1. a 30 per cent share of the national market or a defined geographical market is acquired or increased as a result of the concentration (except if the target or assets acquired in the transaction achieved turnover in Spain of no more than €10 million in the previous financial year, and provided that the undertakings concerned do not hold, individually or aggregately, a market share of 50 per cent or more in any affected market); or
  2. the combined aggregate turnover in Spain of all of the undertakings during the previous financial year exceeds €240 million, provided that at least two of the undertakings has a total turnover in Spain of more than €60 million each.

For calculation purposes, turnover includes the overall sales of the economic group to which the undertaking belongs (excluding intragroup turnover). Portfolio companies are deemed to form part of the private equity fund’s group. The CNMC must, within one month of notification, either clear the transaction or open an in-depth second-phase investigation if the transaction could potentially impede the maintenance of effective competition in the corresponding market. That deadline may nevertheless be suspended if the CNMC decides to request additional information from the undertakings or third parties.

If the target company holds administrative concessions, it may be necessary or advisable (depending on the specific terms of the concession contract or applicable legislation) to seek and obtain authorisation from the relevant authority for a change of control in the target, or to at least inform the authority of that change.

Concept of ‘control’ and takeover bids for listed companies

A private equity sponsor’s effective control of a Spanish company depends on: the company’s articles of association; the existence of voting agreements; the composition of the board; and minority protections established by law.

In the context of listed companies, control of a listed target is deemed to exist where a legal or natural person, or a group of legal or natural persons acting in concert, directly or indirectly holds at least 30 per cent of the corresponding voting rights, or holds a stake of less than 30 per cent of the voting rights but appoints (prior to or within 24 months of the acquisition) a majority of the target’s board of directors. In these cases, control may be acquired by either directly or indirectly acquiring target securities with voting rights or entering into shareholders’ or voting agreements. Mandatory bids when ‘control’ of a listed target is reached must be addressed to all holders of the target company’s shares, convertible bonds or share subscription rights.

Minority shareholder rights

Shareholders holding at least 5 per cent of the shares (3 per cent for listed companies), whether individually or aggregately, may require that the board of directors call a general meeting and include additional items on the agenda. The Spanish Companies Law (SCL) requires approval at the general meeting for acquisitions, disposals or transfers of material assets. Transactions involving consideration exceeding 25 per cent of the asset value reported on the company’s most recently approved balance sheet are presumed to be material. The SCL also acknowledges that the general meeting may issue instructions to the directors of Spanish companies.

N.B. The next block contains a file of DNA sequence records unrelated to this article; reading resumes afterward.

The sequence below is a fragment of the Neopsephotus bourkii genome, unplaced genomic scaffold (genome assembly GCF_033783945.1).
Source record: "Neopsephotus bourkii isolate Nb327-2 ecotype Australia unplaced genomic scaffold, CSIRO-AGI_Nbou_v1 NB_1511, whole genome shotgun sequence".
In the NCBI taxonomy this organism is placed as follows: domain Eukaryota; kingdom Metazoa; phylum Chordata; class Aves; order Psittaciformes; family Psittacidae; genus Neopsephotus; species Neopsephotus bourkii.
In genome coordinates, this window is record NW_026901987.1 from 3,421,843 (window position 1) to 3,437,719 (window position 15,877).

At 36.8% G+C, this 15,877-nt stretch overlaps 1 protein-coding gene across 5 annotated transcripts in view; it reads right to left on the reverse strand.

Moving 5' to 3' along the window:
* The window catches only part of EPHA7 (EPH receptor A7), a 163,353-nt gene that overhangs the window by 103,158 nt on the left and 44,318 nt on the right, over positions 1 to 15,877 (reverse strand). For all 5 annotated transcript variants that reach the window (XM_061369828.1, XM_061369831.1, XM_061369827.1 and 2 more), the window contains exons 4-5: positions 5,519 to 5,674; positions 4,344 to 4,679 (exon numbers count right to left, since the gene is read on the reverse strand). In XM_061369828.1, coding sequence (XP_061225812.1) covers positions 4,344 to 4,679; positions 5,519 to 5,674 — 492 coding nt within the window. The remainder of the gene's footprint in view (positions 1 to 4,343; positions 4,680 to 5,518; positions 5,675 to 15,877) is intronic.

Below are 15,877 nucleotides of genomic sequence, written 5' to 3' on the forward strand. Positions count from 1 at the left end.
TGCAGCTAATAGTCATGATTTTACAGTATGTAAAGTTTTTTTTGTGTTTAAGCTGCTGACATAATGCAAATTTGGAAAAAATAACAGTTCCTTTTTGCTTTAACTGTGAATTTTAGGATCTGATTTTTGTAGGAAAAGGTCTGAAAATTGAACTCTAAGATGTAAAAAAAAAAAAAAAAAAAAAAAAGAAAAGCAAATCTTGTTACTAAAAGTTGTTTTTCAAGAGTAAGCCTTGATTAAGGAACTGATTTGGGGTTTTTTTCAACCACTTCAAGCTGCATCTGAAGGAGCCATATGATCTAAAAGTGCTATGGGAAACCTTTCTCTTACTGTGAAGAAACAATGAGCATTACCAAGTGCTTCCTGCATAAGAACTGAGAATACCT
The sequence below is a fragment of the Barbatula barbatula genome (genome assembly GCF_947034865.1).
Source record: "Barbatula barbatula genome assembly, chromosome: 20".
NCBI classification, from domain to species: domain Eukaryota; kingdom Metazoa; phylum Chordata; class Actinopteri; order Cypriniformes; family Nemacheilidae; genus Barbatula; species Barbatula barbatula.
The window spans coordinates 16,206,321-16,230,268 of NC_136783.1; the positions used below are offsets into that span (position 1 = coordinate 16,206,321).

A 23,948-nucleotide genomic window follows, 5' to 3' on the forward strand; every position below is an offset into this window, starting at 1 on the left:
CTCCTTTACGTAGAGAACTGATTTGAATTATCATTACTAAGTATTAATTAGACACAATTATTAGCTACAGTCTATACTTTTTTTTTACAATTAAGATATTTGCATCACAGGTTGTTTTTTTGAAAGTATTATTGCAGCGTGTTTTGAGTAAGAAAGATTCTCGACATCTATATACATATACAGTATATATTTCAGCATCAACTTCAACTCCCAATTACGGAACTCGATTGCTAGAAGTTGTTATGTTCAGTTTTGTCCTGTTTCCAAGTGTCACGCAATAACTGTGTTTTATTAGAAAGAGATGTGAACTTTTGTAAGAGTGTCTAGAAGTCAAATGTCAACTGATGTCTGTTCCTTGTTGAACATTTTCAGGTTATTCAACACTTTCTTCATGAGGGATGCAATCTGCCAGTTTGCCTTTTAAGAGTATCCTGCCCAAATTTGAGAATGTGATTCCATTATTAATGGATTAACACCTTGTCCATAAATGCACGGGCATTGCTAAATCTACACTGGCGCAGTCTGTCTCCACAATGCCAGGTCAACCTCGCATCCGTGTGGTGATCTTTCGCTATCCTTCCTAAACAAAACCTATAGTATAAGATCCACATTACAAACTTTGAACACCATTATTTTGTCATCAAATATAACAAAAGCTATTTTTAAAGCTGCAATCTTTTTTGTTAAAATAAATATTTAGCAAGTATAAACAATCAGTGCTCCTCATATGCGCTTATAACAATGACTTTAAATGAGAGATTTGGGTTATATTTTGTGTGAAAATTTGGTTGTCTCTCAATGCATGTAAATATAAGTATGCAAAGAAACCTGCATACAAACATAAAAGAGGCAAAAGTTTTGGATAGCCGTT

All shareholders are entitled to request information relating to items on the agenda of a general meeting or submit any questions in writing. The board of a limited liability company is entitled to reject information requests when it considers that: the information requested would be unnecessary to protect the shareholders’ rights; there are objective reasons to consider that the information could be used for aims unrelated to the corporate purpose; or disclosure could be contrary to the company’s interests or those of its related companies. However, even if disclosure is deemed detrimental to the company’s interest, disclosure cannot be denied if requested by shareholders representing 25 per cent of the share capital (a threshold that may be reduced to 5 per cent in the articles of association). The breach of the information right only entitles the shareholder to demand compliance and seek indemnification. Nonetheless, it does not serve as a basis, with certain exceptions, to invalidate the shareholders’ resolutions. Likewise, shareholders will be liable for any damages caused by misuse of the information requested or any use that is detrimental to the company’s interest.

Shareholders representing at least 1 per cent of the company’s share capital (1 per mille in the case of listed companies) may challenge resolutions passed at a general meeting or by the board of directors that are contrary to law; the company’s articles of association; any general meeting or board of directors’ internal regulations (as the case may be); or are detrimental to the corporate interest to the benefit of one or multiple shareholders or third parties. Abusive resolutions are considered to be detrimental to the corporate interest. The possibility of challenging corporate resolutions on the basis of mere formal breaches that have no relevant impact on the result of the constitution and voting at meetings is limited under the SCL. All shareholders are entitled to challenge resolutions that are contrary to public policy.

Finally, shareholders holding the minimum percentage to call a general meeting have standing to bring a derivative claim on behalf of the company against any director.

Non-resident sponsors